Anxiety is actually a necessary part of our path. Psychotherapist Bruce Tift gives an instruction in how to relate to it constructively.
When we investigate the experience of anxiety, the Western approach takes the experience itself as its starting point. What triggered the anxiety? How can we work with it? How can we make it go away?
We can never solve our lives. Life is not a thing that can be broken and then fixed. Life is a process, and we can never solve a process. We can only participate in this process, either consciously or unconsciously. We aren’t going to find the perfect formula and then coast our way through life. We can’t make pain go away, although we can reduce unnecessary suffering significantly. The more deeply we investigate, the less we can grasp or even know this apparent self that Western psychology takes as its foundation. From the Buddhist perspective, the nature of life—and of our own mind—is basically open. There is no foundation; no ground to stand on. We can consciously participate in this open nature, but we can’t know it.
We really might want to consider committing to the experience of anxiety, because it’s not going anywhere.
From this point of view, we can see that anxiety is actually a necessary part of our path. As we move in the direction of waking up, increasing our tolerance of more and more awareness or open mind, we will inevitably experience anxiety. At some point or another, anybody committed to a spiritual path may find it important to commit to the experience of anxiety as an approximation of an open state of mind.
When I say “committing to our anxiety,” I mean doing the difficult work—difficult because it goes against both our biology and our cultural conditioning—of training ourselves not to try to escape our anxious feelings. It even means to learn to appreciate them, explore them, feel them, and see for ourselves whether they are as much of a problem as we think they will be. If anxiety is not a problem and if we understand that it’s actually an essential part of our path of waking up, then we might want to practice this attitude of commitment. “I am ready to feel anxious at any second,” we might say to ourselves, “and to work with the energy of anxiety for the rest of my life. I give up my fantasy of a life free of anxiety.”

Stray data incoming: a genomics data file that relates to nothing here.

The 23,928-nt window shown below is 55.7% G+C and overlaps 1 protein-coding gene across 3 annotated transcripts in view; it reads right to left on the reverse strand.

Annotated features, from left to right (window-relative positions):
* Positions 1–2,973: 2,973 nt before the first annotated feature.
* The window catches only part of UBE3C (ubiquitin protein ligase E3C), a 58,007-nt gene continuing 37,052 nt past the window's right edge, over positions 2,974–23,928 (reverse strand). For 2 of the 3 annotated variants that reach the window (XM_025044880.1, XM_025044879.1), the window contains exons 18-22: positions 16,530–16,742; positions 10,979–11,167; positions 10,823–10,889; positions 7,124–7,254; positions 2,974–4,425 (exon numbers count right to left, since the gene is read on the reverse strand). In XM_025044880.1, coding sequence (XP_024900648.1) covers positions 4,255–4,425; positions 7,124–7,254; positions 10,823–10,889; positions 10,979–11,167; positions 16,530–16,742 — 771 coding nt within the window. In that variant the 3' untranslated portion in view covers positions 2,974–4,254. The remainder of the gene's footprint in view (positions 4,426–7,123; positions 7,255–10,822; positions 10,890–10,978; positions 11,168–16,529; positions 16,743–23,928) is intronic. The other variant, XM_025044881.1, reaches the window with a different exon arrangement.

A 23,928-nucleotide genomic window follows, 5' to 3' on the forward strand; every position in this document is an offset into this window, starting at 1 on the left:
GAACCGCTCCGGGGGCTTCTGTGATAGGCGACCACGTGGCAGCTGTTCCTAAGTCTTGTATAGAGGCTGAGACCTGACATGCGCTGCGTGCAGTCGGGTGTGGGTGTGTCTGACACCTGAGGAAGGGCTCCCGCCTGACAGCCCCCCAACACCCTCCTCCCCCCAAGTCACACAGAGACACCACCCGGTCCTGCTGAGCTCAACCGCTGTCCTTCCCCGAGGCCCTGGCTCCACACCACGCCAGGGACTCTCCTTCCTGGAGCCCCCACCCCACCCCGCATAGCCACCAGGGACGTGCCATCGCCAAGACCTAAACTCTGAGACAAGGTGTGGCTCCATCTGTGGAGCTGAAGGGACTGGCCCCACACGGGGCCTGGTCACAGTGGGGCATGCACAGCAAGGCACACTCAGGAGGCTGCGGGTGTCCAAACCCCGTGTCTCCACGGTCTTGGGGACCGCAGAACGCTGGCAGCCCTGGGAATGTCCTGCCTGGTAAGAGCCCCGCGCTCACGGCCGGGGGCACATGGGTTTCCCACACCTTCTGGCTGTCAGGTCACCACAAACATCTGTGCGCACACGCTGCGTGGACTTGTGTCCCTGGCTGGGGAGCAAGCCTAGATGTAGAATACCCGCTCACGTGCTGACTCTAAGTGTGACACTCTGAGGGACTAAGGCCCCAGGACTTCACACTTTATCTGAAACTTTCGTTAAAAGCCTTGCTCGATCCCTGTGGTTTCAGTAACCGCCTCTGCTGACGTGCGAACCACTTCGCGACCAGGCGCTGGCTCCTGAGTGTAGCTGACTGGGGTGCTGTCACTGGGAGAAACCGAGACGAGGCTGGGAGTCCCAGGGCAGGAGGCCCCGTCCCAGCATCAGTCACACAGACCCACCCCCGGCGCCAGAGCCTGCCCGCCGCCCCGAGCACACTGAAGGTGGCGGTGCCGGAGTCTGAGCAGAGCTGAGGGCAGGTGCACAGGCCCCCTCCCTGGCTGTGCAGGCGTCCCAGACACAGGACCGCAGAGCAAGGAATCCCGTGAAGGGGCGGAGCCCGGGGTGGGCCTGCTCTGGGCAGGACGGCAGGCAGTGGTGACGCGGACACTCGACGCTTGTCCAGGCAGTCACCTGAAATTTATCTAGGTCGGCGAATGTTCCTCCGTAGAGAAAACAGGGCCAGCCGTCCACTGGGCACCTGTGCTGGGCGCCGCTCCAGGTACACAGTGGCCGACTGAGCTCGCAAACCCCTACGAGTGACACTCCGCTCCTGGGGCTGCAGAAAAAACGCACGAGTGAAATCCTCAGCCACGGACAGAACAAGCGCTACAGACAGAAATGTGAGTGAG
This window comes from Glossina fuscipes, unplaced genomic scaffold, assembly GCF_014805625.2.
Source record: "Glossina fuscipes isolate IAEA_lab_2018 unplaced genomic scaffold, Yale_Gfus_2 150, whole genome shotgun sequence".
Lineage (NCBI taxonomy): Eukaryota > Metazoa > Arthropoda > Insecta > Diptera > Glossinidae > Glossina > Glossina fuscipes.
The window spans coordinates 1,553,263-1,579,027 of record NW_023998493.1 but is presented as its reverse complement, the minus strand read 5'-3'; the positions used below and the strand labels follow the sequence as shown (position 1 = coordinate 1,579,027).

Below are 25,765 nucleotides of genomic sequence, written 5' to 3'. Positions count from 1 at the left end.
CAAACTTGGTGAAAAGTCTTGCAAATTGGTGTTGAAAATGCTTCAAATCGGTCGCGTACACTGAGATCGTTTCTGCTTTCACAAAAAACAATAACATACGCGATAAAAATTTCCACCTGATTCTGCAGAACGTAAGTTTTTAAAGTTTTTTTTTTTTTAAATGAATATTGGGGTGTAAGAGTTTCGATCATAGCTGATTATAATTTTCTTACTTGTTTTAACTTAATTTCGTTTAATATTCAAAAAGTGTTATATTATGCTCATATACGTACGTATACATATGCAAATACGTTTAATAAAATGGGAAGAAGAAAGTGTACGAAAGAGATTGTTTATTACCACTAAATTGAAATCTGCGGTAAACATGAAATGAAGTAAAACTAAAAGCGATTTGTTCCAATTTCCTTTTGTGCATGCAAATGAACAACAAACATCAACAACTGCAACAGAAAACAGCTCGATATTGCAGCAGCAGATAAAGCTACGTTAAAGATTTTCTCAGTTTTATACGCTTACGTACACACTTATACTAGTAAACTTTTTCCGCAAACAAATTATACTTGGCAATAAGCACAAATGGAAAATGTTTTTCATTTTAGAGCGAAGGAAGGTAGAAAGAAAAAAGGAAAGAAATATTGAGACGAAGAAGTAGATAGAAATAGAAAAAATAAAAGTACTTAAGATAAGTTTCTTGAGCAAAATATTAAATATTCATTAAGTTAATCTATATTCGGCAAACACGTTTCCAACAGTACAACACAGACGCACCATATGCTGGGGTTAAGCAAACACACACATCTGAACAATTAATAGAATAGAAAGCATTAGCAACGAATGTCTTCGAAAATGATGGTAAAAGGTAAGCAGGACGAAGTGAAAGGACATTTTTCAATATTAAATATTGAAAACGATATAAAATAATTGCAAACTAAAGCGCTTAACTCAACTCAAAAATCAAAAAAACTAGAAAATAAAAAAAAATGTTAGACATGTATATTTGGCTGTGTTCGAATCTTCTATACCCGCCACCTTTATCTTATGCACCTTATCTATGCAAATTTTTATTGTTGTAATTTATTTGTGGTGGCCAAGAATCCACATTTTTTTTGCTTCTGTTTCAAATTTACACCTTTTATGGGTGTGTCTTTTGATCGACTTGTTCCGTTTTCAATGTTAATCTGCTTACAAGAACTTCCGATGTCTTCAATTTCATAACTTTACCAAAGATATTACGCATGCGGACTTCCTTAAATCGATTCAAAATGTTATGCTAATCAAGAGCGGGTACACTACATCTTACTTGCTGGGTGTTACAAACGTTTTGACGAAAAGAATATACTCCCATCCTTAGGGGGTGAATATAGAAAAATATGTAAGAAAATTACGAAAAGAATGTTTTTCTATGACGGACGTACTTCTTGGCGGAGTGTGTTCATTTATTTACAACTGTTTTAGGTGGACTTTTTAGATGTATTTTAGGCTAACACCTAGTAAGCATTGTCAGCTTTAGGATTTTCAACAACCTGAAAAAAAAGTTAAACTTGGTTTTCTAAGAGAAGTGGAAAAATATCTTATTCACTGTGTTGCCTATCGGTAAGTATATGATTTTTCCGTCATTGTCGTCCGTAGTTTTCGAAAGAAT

If anxiety is our egoic response to the truth of not knowing—or of openness, as I like to think of it—then we really might want to consider committing to the experience of anxiety, because it’s not going anywhere.
Giving yourself permission to feel your anxiety
If you would like to try this practice, decide which feeling you’re going to work with. Ideally you will choose an underlying issue that you really don’t like to feel—something like abandonment, shame, low self-worth, dependency, guilt, or anxiety.
Once you’ve decided on your issue, take a moment to settle in. If you’re sitting down, feel the weight of your body in the chair. Then begin to pay attention to your breath, feeling both the inhale and the exhale. Once you’re present, start dialoguing with yourself.
Say out loud, “I give myself permission to feel [this feeling that you really don’t like to feel] off and on for the rest of my life.” Accept this feeling as if it were already a legitimate part of who you are. As you invite this feeling, try to bring your attention out of any interpretation into whatever raw sensation is happening. For example, many people find that the torso is the location where they feel emotional intensity. Check it out and see if there’s any agitation there. Perhaps you feel numb from the neck down; perhaps there is some sense of tingling in your hands, or aching or fullness or lightness somewhere in your body. Perhaps the experience permeates your whole body. Or maybe you don’t have any awareness of sensations except behind your eyes. It doesn’t really matter what you discover. The point is to be willing to direct your attention toward your experience at the level of sensation.
Next, ask yourself whether this sensation you’re feeling is actually a threat in any way. Are you going to die from feeling a ball of pressure in your stomach or a hollowed-out chest or a heavy heart? Is the burning sensation in your solar plexus actually dangerous? Will the tension in your belly or your throat actually constrict you enough to kill you?
If you find that experiencing these sensations is not harmful, even if they are disturbing, then experiment with a commitment to having a relationship with these sensations, perhaps for the rest of your life. What feelings arise when you think of this? What sensations?
The point of this exercise is to see for yourself whether it is, in fact, a problem to feel the sensations you’ve organized your life around not feeling.
From Already Free: Buddhism Meets Western Psychotherapy on the Path of Liberation by Bruce Tift, published by Sounds True.